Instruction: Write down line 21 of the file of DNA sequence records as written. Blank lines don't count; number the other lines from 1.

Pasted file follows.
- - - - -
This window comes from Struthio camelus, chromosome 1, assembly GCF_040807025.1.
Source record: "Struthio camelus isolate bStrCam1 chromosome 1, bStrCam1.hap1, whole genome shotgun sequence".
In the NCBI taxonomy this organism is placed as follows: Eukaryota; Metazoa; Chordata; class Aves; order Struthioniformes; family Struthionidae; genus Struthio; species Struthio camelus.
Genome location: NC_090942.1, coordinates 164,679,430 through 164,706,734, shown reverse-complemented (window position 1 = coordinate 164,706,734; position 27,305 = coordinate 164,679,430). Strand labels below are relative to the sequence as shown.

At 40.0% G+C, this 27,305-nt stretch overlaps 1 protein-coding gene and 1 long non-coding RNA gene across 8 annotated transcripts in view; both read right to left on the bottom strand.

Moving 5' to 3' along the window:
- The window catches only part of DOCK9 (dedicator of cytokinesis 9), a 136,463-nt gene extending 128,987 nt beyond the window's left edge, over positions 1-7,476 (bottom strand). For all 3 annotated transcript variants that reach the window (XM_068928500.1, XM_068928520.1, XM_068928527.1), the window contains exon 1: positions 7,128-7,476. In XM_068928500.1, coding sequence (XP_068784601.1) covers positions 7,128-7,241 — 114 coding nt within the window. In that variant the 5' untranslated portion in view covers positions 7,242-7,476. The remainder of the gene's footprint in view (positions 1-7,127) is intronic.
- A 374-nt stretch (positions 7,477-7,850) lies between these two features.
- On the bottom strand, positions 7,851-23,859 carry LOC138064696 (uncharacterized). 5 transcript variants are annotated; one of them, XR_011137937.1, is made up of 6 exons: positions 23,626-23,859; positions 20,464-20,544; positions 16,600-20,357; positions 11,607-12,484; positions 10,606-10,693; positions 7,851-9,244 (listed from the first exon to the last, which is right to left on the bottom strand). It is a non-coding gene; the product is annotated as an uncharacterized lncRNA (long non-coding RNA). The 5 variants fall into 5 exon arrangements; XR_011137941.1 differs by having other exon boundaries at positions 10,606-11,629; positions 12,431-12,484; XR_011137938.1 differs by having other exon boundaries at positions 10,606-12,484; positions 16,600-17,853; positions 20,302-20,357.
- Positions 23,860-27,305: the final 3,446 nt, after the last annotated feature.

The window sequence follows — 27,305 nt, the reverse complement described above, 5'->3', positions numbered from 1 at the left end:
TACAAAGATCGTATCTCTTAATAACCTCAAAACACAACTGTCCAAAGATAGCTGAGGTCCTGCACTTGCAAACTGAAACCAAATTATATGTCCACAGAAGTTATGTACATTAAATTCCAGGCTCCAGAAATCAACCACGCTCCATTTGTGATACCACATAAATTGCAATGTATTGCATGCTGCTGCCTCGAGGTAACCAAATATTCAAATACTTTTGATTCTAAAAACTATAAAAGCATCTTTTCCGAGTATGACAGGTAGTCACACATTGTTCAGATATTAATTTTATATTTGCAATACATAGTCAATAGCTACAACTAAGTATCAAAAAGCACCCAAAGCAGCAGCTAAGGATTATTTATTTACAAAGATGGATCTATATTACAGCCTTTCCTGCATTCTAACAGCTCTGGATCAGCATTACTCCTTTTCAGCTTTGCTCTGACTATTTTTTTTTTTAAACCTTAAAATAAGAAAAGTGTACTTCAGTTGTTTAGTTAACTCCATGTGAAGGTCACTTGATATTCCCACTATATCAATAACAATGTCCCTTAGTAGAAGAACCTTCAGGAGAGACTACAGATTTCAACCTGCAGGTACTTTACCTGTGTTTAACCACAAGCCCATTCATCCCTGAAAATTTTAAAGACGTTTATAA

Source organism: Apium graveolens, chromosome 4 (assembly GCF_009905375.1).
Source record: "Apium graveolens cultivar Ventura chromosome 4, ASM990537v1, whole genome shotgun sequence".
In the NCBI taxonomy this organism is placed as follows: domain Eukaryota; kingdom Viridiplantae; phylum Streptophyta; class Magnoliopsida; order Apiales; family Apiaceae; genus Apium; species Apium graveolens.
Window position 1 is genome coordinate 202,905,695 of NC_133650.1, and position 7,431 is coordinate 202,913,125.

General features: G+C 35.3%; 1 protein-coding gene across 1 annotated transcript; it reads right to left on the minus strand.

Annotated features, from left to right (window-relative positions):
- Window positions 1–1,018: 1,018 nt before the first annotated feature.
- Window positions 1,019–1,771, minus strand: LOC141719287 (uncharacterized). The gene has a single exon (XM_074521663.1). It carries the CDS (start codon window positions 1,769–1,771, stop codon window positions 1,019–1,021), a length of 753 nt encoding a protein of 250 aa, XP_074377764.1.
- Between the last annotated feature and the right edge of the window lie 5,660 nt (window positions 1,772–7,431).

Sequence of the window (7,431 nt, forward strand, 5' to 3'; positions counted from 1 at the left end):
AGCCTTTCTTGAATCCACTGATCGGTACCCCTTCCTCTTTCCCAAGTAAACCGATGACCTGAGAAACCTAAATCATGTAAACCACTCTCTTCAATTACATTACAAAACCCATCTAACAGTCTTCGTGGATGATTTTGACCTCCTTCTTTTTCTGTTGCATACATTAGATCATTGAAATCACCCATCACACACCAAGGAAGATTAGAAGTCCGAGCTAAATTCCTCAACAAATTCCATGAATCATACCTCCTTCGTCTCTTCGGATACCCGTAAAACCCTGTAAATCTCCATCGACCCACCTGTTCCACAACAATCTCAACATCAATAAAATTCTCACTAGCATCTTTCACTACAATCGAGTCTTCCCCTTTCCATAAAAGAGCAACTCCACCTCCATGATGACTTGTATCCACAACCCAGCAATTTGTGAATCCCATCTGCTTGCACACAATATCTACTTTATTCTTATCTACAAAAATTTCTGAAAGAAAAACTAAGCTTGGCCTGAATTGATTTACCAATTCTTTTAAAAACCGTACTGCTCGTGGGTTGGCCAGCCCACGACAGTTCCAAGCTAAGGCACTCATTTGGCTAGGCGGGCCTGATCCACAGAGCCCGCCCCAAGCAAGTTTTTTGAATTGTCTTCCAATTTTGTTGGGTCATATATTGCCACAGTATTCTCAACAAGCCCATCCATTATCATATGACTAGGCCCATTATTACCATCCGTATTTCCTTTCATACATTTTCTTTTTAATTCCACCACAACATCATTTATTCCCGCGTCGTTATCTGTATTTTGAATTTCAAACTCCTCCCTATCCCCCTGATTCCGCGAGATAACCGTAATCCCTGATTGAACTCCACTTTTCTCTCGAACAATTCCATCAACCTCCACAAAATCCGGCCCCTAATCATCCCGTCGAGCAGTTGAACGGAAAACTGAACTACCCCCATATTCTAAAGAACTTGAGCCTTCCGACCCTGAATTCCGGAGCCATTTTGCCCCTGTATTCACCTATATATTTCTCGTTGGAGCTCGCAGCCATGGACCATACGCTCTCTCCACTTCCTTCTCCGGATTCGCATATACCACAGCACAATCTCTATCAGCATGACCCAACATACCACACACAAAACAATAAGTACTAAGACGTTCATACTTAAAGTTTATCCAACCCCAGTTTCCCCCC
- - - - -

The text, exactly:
- Between the last annotated feature and the right edge of the window lie 5,660 nt (window positions 1,772–7,431).